To boost profitability, the business has also taken an asset-light approach. In the past, Hmlet adopted a hybrid model of leasing and profit sharing with landlords. “A good portion of our buildings had a base rent, which would be between 40% and 60% of the market rate, and then the rest would be a profit share,” says Kamalski.
Hmlet had previously taken up master leases for entire buildings. These included Hmlet @ Joo Chiat, a building in East Coast that is owned by listed property group Oxley Holdings; and Hmlet @ Sarkies, in Newton, where it leased the entire building from ANB Investment. Meanwhile Hmlet at Cantonment, also signed on a master lease, marked the firm’s first foray into revamping commercial buildings, and was developed jointly at a cost of $5 million with LHN Facilities Management — an indirect subsidiary of LHN, a Singapore-based real estate management services group.
Impact of the pandemic
Demand for co-living has weakened, in large part due to the uncertain economic outlook and travel restrictions. In particular, those who travelled into Singapore for the short term used to contribute to “a lot of demand” for Hmlet’s co-living properties, reveals Kamalski. In line with URA regulations for short-term rentals, all co-living spaces at Hmlet require a stay for at least three months. The exception is at Hmlet at Cantonment in Tanjong Pagar, which is located in a zone where the URA allows for short-term stays of six nights and above.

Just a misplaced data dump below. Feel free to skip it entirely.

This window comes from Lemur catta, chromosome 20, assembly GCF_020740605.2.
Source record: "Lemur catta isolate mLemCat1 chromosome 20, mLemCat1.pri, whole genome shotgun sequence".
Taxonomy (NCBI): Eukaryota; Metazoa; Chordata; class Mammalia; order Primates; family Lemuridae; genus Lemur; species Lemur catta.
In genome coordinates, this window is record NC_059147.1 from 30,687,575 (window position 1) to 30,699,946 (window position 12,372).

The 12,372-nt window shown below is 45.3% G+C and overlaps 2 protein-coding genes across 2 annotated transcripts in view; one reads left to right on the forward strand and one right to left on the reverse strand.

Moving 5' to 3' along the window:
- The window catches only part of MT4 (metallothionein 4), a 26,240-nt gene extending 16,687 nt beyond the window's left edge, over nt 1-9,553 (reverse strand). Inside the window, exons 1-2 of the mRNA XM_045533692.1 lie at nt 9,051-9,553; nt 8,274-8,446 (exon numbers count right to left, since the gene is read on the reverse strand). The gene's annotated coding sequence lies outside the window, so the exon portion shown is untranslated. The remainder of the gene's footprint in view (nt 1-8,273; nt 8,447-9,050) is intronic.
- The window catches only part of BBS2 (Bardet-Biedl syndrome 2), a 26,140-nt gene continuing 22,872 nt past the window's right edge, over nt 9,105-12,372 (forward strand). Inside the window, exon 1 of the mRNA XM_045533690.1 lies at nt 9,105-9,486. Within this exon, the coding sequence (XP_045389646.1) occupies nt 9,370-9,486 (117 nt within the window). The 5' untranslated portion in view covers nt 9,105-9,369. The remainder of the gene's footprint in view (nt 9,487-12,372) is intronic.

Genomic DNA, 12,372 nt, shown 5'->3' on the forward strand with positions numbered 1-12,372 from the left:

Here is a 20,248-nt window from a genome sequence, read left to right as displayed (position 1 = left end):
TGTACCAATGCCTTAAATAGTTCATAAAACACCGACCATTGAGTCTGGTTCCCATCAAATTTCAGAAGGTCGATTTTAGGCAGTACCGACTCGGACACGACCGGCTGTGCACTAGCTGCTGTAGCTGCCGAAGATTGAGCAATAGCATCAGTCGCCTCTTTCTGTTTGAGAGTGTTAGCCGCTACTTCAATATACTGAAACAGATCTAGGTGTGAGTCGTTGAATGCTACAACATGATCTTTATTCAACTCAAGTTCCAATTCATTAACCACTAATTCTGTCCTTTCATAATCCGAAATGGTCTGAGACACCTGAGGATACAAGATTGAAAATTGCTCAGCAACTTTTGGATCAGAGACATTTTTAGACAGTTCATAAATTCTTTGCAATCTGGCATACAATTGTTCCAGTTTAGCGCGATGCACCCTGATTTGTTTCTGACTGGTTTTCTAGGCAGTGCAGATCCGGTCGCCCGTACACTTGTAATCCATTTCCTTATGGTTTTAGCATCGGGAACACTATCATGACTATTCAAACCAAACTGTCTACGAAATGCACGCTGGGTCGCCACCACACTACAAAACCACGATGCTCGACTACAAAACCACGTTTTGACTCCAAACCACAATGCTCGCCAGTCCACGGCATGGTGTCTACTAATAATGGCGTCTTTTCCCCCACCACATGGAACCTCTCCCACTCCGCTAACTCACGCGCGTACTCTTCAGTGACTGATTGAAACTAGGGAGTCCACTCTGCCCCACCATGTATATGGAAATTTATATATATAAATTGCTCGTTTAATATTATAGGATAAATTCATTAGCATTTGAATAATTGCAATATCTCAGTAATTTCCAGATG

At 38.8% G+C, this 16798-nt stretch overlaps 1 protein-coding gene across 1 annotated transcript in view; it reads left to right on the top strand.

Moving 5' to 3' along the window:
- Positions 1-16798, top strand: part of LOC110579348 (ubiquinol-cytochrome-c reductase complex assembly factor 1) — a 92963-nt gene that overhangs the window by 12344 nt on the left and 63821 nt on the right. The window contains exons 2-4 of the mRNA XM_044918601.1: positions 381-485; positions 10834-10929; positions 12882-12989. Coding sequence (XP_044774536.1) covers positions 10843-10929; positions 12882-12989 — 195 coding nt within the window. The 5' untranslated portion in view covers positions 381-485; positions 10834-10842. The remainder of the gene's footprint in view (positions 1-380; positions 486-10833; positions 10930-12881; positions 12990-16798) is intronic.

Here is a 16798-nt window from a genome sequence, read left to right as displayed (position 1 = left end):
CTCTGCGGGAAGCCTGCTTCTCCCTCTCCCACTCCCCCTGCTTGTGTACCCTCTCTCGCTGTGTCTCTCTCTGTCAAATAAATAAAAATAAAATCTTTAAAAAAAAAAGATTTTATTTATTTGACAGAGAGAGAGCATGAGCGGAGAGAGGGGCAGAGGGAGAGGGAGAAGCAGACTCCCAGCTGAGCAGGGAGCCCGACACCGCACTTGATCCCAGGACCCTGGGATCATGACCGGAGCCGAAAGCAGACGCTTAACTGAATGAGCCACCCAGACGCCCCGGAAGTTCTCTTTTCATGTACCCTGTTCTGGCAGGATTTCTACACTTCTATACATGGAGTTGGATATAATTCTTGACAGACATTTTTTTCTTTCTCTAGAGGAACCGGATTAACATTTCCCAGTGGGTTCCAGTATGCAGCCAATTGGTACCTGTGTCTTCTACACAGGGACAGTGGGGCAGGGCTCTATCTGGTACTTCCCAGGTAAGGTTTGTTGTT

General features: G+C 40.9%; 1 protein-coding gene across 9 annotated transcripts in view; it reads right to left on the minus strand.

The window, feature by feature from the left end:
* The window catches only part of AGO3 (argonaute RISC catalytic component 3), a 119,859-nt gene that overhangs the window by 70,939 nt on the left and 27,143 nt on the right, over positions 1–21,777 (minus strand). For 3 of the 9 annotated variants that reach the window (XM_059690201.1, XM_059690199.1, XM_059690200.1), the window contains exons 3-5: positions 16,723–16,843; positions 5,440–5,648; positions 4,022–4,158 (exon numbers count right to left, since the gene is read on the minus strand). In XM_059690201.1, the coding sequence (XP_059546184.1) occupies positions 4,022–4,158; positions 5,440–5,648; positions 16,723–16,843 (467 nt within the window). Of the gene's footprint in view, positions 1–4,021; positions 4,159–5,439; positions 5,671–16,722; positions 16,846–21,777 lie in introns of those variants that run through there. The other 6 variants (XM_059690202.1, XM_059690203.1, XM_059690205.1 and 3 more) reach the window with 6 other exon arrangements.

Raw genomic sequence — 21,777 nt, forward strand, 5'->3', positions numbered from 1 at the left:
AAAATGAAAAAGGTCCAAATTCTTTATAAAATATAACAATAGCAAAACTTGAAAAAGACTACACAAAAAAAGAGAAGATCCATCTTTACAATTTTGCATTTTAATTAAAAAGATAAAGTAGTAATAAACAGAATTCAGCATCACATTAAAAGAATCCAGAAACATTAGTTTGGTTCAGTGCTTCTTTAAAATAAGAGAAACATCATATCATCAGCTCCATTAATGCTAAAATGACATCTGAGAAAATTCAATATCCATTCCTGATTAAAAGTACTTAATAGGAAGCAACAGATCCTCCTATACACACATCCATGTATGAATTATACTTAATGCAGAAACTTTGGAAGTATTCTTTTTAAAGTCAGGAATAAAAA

As the movements of people in and out of the country have been restricted, co-living players have basically had to compete amongst one another for the same share of the pie. To entice members, Hmlet has lowered the rates on its rooms, and is also offering a free first-month stay. At its launch in August last year, Hmlet at Cantonment commanded a range of $145 to $320 per night. With its new revised rates — and depending on the dates — prices can now range from $110 to $290 a night.
Another blow to the business was the retrenchments of Hmlet’s expatriate clientele who had to leave Singapore, which made up 10% of its customers. Due to most firms implementing a work-from-home policy, occupancy rates at CBD locations have been more impacted than others.
But unexpectedly, the company began to see an uptick in the number of locals who flocked to its properties over the “circuit breaker” period. The trend has persisted till now, and resulted in a clientele base comprising 25% locals and the remaining 75% expatriates. Previously, its expat base made up 90%, while locals constituted only 10%.
Hmlet’s locations in the East Coast have been “super popular” with Singaporeans, who tend to choose their locations around food and lifestyle, says Kamalski. This is a contrast to expats, who seek convenience and close proximity to coffeehouses and bars.
Despite market conditions, Hmlet has expanded fast. In June, it opened five new properties in Tokyo, with plans to ramp up to 10,000 rooms in major Japan cities like Yokohama, Osaka, and further in Tokyo. Under Hmlet Listed, it currently manages 5,000 listings across Thailand, Malaysia and Singapore. And by end-2020, it will be running 5,000 rooms under its co-living brand across Southeast Asia. But very soon, both its co-living properties and Hmlet Listed will be consolidated under one platform, shares Kamalski.
When that happens, the co-living player will be one step closer in its mission to be a one-stop shop for real estate partners.